By in Spirituality

"Have a blessed day"? Don't say it if you don't genuinely mean it.

There are people who take great offense if someone tells them to "Have a blessed day". I am not one of those people—in general. When someone says it to me with genuine feeling and sincerity, I take the words with gratitude. I may or may not share the person's same faith, but that isn't the point. That individual wanted to share their good spirit and wish me well, and I'll accept it without protest.

But there are times when I've heard those words said with great in sincerity and that truly bothers me, rubs me as hypocritical and against all that the person's faith should stand for. Such a time happened this past week at work. As often happens on days when the doctor is out on house calls, the phone was busy with people calling to find out when he would be at their home. And we can only tell them what we told them when they first got their appointment: unfortunately we can't give an exact time, just that it will be at some point during the day between 10am-6pm (or 1-6pm on certain days). Because it depends on how long each house call takes. If everyone is home. If there are traffic issues. If he has to re-arrange his schedule at the last minute.

Many are fine with that, given how few doctors even do house calls in this day and age. But we still have some (usually adult children who hate the idea of having to spend—gasp!—potentially one full day or afternoon in their home-bound parent's company) who love to call and complain about how inefficient this system is. What an inconvenience it is to them that we cannot give a more exact time. I had one such caller give me an earful about this and when I apologized that there was nothing I could do about it, she just hung up on me—but not before adding a sharp-toned "Have a blessed day" before ending the conversation.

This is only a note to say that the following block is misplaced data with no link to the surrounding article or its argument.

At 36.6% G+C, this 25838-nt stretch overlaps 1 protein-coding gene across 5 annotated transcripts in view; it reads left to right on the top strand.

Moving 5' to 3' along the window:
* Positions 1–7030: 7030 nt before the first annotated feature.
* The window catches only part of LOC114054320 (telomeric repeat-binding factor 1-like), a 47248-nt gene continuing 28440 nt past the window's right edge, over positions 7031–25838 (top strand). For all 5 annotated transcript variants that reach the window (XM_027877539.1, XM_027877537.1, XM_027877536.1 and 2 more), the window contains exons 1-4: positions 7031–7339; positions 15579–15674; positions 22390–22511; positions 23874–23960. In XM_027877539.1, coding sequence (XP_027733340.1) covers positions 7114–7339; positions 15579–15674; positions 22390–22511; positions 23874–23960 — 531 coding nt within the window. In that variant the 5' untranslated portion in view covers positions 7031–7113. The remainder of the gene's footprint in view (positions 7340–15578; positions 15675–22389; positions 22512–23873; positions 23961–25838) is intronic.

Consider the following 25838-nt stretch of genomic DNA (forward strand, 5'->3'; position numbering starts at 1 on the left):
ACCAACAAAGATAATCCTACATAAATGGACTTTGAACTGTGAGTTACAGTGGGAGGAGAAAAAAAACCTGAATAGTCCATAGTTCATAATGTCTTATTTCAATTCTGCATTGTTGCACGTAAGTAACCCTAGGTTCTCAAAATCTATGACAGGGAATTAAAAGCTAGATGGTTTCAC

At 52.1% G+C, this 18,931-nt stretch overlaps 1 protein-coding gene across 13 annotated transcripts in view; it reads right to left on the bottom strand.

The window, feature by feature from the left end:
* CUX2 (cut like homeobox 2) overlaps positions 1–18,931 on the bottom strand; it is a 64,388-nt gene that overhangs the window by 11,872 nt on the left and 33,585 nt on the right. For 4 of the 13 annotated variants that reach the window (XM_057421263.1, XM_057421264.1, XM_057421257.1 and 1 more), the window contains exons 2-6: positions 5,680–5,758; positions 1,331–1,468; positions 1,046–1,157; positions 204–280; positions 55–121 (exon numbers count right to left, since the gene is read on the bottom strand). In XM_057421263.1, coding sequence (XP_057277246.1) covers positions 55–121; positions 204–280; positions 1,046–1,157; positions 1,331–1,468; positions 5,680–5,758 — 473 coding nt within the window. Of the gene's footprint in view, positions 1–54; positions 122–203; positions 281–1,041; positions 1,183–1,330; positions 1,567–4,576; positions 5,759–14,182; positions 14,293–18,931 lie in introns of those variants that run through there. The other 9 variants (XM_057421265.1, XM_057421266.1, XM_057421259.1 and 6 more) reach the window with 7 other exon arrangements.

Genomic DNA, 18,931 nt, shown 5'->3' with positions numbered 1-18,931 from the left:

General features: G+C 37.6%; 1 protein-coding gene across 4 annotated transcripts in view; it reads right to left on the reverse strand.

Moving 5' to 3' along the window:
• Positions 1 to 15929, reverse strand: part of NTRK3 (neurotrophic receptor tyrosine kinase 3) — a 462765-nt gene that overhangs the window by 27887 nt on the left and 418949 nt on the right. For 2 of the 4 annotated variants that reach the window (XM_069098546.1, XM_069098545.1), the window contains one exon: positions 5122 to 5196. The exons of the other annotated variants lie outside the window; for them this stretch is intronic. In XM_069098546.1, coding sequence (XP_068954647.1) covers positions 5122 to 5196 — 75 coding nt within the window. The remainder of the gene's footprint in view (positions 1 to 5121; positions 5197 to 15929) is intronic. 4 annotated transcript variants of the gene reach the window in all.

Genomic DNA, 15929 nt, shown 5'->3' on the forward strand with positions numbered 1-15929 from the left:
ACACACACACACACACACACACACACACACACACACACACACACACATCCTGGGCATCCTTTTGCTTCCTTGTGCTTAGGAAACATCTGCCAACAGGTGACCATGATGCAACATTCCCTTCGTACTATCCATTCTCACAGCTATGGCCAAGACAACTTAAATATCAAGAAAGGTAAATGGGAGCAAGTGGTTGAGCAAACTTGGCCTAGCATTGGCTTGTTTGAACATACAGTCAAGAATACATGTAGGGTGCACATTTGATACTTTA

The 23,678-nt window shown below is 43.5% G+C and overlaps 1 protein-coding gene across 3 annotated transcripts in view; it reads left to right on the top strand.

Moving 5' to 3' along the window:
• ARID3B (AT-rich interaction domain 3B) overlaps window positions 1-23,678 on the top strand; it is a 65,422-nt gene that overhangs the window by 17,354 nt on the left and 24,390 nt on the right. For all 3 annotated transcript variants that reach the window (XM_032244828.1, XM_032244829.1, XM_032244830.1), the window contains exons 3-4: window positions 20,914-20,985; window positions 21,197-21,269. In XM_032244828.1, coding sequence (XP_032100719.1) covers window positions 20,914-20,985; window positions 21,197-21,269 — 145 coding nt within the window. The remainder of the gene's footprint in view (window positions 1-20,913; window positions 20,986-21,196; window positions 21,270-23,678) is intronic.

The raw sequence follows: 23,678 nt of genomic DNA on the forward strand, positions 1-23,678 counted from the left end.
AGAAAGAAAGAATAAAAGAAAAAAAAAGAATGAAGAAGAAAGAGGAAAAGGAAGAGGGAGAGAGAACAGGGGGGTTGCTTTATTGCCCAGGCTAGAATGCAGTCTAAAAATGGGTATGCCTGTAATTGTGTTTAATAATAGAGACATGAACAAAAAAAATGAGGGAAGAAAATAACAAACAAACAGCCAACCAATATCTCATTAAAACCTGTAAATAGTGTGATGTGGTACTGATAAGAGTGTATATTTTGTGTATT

Yes, I'm sure that's the spirit in which her God intended people to wish blessings on others. Does saying it somehow make her feel better about her complaining and rudeness? Something like, "I've blessed this awful person on the phone, now I'm absolved of my anger and attitude toward her"?

For what it's worth, when the doctor did get to the house in question, within the given time frame, no one was home. So it was a waste of his time and gas, but I guess it's okay because a blessing was given instead of being there for a scheduled appointment.

Image Credit » by javierb34

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sockii wrote on July 19, 2015, 9:02 AM

I've definitely heard it more when I've been in the South than around here in New Jersey/Philadelphia. One of our local talk radio stations, not long ago, had a whole hour where people debated whether it was offensive or innocuous. And the debate was set off because the host had just had a similar experience to me, someone saying it to them at the end of an argumentative phone call.

Kasman wrote on July 19, 2015, 11:22 AM

If someone said that to me in the circumstances you describe here I would be short and to the Anglo-Saxon point with them!

FourWalls wrote on July 19, 2015, 12:13 PM

Did she get charged for the appointment anyway? Most doctors here now charge patients if they miss an appointment or don't cancel within a set period of time (usually 24 hours).

FourWalls wrote on July 19, 2015, 12:15 PM

The southern comedians say that you can say ANYTHING about anyone as long as you preface it with "bless your heart." emoticon :grin: The meaning depends on the context, too: if someone does something nice for you, you'll hear "bless your heart!" If someone is talking trash about someone you'll also hear "bless their heart."

DWDavisRSL wrote on July 19, 2015, 2:07 PM

Some people say things like "Have a blessed day" out of habit just like some people ask "How are you?" when they couldn't care less how you are.

sockii wrote on July 21, 2015, 8:24 AM

No, he's too much of a softie to charge people for missed far. A lot of our patients are elderly and I think he feels bad because a lot of them have real reasons why they may miss appointments either in the home or the office. (Dependent on others for transportation, illnesses that can land them in the hospital unexpectedly, etc.) Of course, that means we get a lot of people who take advantage of his time as well, consistently making appointments they don't keep.